Monday, December 21, 2015

TreatMaster V-1 - Remote Dog Treat Dispenser powered by Raspberry Pi


I designed a Treat Machine (TreatMaster V-1) between March to May, 2013. It is a Remote Dog Treat Dispenser that you allows you to trigger it via email. It is powered by Raspberry Pi. Read on if you wanna know more. I also made an upgraded version TreatMaster V-2. It is a lot more polished and allows you to control remotely through an iPhone App. Go here for more about TreatMaster2.


It started from reading online that there is a gadget that runs a full unix operating system. It is basically a complete computer at the size of a deck of playing cards. It is called the Raspberry Pi. It caught my attention with the potential, and being so small and neat. I had to have one to play around with. I bought it from Adafruit along with some electronic start up kits. As soon as I got it, I wasted no time to try it out. It was pretty simple to setup, and I was having fun playing around with it for the next 2 weeks. 

I was trying to think about what I could make, and came across this post (Judd-Treat-Machine). It was pretty straight forward and I thought it would be something that I could make for my dog. So I started work to build a Treat Machine for my tiny 4 legged buddy "Mac".


I used the code from the link above as a starting point. Python was rather new to me but it was not that bad, it just took some time to get used to the syntax and stuff.... but I figured it out after all. I added a few more features and security into the script. So basically:
  1. It polls Mac's Gmail to look for new email. 
  2. If a valid email is intended to give Mac a treat, it will
    • Play a recorded Audio to get Mac's attention.
    • Dispense some treats for Mac.
    • Take a photo of Mac while he is enjoying his treats.
    • Send the photo back to the sender who gave a treat to Mac.
  3. I also added a few other security features, like:
    1. No treat is allowed during night time. It will resume and give Mac a treat in the morning.
    2. Limited treat are allowed during the day. I didn't want Mac to have any health issues :).
    3. Limited treats are allowed by the same user, I didn't wanna get email spam.
This is an email example of response that you get after Mac gets his treat. You get a thank you email from Mac along with a photo of him eating the treat.


This part is slightly different from the Judd-Machine. I can't really do what he did. After some research, I decided to go with Auger Conveyor approach. It is a mechanism that uses a rotating helical screw blade that allows you to move granular materials. All I needed was a big enough Auger Bit that fit the size of Mac's treat and a high torque low RPM motor.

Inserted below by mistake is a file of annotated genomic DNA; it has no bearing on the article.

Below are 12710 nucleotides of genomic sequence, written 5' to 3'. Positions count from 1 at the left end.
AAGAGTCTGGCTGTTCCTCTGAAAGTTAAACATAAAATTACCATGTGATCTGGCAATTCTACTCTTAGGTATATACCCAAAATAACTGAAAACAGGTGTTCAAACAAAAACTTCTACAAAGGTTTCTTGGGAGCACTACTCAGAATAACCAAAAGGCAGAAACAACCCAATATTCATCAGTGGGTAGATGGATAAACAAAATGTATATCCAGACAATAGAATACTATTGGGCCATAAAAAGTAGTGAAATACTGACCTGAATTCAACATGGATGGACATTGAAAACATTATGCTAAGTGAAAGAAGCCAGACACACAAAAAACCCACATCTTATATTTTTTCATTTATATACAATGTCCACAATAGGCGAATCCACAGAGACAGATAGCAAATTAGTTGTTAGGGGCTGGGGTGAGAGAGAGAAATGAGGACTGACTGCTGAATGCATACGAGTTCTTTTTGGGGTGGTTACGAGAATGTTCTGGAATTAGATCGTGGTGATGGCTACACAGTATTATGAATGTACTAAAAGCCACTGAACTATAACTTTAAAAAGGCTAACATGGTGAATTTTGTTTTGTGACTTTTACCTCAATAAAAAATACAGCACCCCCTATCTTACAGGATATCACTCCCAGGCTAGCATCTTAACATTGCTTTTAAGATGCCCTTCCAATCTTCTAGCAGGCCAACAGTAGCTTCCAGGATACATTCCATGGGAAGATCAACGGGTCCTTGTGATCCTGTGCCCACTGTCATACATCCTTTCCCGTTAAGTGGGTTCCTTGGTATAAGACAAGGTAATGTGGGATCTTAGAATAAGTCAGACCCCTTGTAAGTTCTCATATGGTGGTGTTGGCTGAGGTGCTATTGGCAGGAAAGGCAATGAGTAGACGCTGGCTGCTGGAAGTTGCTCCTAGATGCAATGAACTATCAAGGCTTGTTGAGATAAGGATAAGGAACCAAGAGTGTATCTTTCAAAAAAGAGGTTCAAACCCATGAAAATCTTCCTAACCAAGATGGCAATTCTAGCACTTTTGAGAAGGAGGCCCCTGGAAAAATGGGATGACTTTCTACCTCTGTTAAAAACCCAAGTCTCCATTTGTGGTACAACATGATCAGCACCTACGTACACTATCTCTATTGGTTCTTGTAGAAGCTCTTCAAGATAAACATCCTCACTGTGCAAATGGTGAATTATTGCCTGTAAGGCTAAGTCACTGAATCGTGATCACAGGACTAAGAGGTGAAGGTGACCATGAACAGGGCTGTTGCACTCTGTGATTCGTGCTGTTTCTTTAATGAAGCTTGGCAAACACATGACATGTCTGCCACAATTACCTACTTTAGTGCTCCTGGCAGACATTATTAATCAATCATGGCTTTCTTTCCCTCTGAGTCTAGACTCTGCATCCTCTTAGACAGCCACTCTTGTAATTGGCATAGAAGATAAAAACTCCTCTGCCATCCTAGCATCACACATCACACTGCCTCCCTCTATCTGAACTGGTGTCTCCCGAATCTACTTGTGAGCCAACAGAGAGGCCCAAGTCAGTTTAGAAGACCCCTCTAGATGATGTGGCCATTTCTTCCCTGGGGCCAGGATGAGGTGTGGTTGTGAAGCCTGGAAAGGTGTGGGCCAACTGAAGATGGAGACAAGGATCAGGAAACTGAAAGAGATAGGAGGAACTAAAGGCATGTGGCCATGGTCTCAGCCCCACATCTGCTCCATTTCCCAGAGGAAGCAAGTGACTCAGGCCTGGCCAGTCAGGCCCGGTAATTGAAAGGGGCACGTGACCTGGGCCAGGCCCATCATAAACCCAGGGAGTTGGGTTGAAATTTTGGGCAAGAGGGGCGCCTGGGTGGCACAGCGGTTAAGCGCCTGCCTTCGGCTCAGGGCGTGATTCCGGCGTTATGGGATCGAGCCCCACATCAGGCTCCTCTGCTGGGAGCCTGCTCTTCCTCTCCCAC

This may have been overkill, but I found a really high torque 6RPM gearhead motor (12V DC) for $18.95 from eBay. It is so strong that I can't stop the rotation with my fingers.


Auger bit for $12 from HomeDepot.

At this point, I was glad that I studied 2 years of Electrical Engineering. At the least I know how to look at circuits and play with breadboard and components. I was surprised how much I remembered from my school days, and that I was able to put it to good use again!

I was playing with the GPIO (general purpose input/output) for the past few days and have a pretty good idea how to use them. The motor runs with 12V but the GPIO produces only 5V, so I needed a way to run a motor with a switch. I started to look at the relay switch circuit. I bought all the components from Fry's and hooked it up. It worked just fine. 

Once everything was tested working, It was time to solder it into the board. It could have been done a little more professionally but I was pretty happy with the end result. 

I took a container from a Dollar Store and converted it into my treat dispenser container. 

All of that looked very clunky but it did its job. It was pushing out treats, and I was able to program it to dispense a full meal. Mac was enjoying his treats while I was testing it. It was funny to see Mac as initially he was scared of the motor's sound, but after seeing what he would get, he got so excited. As soon as the motor started, he was right in front of the treat machine hoping that something dropped. The flaw of this machine is that I can't really control the consistent amount of treats to be dispensed. Sometime it has a few dispensed but occasionally it has none. Poor dog.


Finally, I found a cheap container rack and stuck everything in to it. and it looked like this:

So I really had a lot of fun making this, and learnt a few things along the way. Unfortunately, I didn't proceed to make the updated version until 2 years later :). Please check out my TreatMaster V-2. It is way smarter than this.

No comments:

Post a Comment